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## Homework Statement

The heat equation for an

**infinitely**long rod is shown as:

[tex]

\alpha^2 \frac{\partial^2}{\partial x^2}u(x,t) = \frac{\partial}{\partial t}u(x,t)

[/tex]

[tex]

u(0,t) = u(L,t) = 0,\ \forall \ t > 0

[/tex]

[tex]

u(x,0) = sin(\pi x) \ \forall \ 1 < x < 2

[/tex]

[tex]

u(x,0) = 0\ \forall \ otherwise

[/tex]

[tex]

\alpha^2 = 0.1

[/tex]

**2. The attempt at a solution**

I know that the solution of this problem is a Fourier sine series:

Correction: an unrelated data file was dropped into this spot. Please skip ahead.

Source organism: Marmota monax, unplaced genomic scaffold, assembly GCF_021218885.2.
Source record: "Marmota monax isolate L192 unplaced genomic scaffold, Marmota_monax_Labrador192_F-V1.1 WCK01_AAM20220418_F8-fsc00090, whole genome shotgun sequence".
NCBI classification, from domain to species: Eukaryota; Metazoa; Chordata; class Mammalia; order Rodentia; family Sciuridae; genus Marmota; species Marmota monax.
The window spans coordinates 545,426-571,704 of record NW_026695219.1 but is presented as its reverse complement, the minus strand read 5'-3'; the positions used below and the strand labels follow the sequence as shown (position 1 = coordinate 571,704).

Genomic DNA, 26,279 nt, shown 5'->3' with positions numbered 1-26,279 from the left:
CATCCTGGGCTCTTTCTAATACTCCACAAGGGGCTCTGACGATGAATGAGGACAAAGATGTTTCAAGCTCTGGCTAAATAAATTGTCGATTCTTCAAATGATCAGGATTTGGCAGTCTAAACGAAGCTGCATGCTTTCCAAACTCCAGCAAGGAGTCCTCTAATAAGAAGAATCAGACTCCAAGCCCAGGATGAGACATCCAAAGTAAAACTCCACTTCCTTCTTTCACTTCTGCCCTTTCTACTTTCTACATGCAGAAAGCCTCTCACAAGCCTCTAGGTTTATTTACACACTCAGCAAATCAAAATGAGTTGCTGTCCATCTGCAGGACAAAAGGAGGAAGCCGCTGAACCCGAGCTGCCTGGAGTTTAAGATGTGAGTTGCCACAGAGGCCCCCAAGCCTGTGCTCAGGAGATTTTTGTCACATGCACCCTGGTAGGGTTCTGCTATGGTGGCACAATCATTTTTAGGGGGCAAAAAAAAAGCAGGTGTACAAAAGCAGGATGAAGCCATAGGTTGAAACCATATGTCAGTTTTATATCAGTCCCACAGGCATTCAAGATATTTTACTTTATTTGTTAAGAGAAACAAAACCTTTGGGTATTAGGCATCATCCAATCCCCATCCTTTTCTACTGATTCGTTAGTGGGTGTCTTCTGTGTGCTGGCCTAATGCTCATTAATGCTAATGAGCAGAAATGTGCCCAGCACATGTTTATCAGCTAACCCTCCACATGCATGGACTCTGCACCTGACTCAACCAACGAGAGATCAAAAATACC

u(x,t)= sum (n=0 to infinity) B_n * sin ((n pi x)/L)

However, I am having problem trying to determine the coefficient Bn:

[tex]

B_n = \frac{2}{L}\int_{0}^{L} sin(\pi x) sin(\frac{n \pi x}{L}) dx

[/tex]

Since the function u(x,0)= sin(pi x) for 10<x<11 I'm not sure if I should aproach this as:

[tex]

B_n = \frac{2}{L}\int_{1}^{2} sin(\pi x) sin(\frac{n \pi x}{L}) dx

[/tex]

where L is a large number

OR

[tex]

B_n = \frac{2}{2}\int_{1}^{2} sin(\pi x) sin(\frac{n \pi x}{2}) dx

[/tex]

Do I go ahead with the second one and ignore that the rod is infinitely long since u(x,0) = 0 for all other values or is this a mistake?

I apologise that some of the equations of the post look like this but I couldn't get my tex brackets to work.

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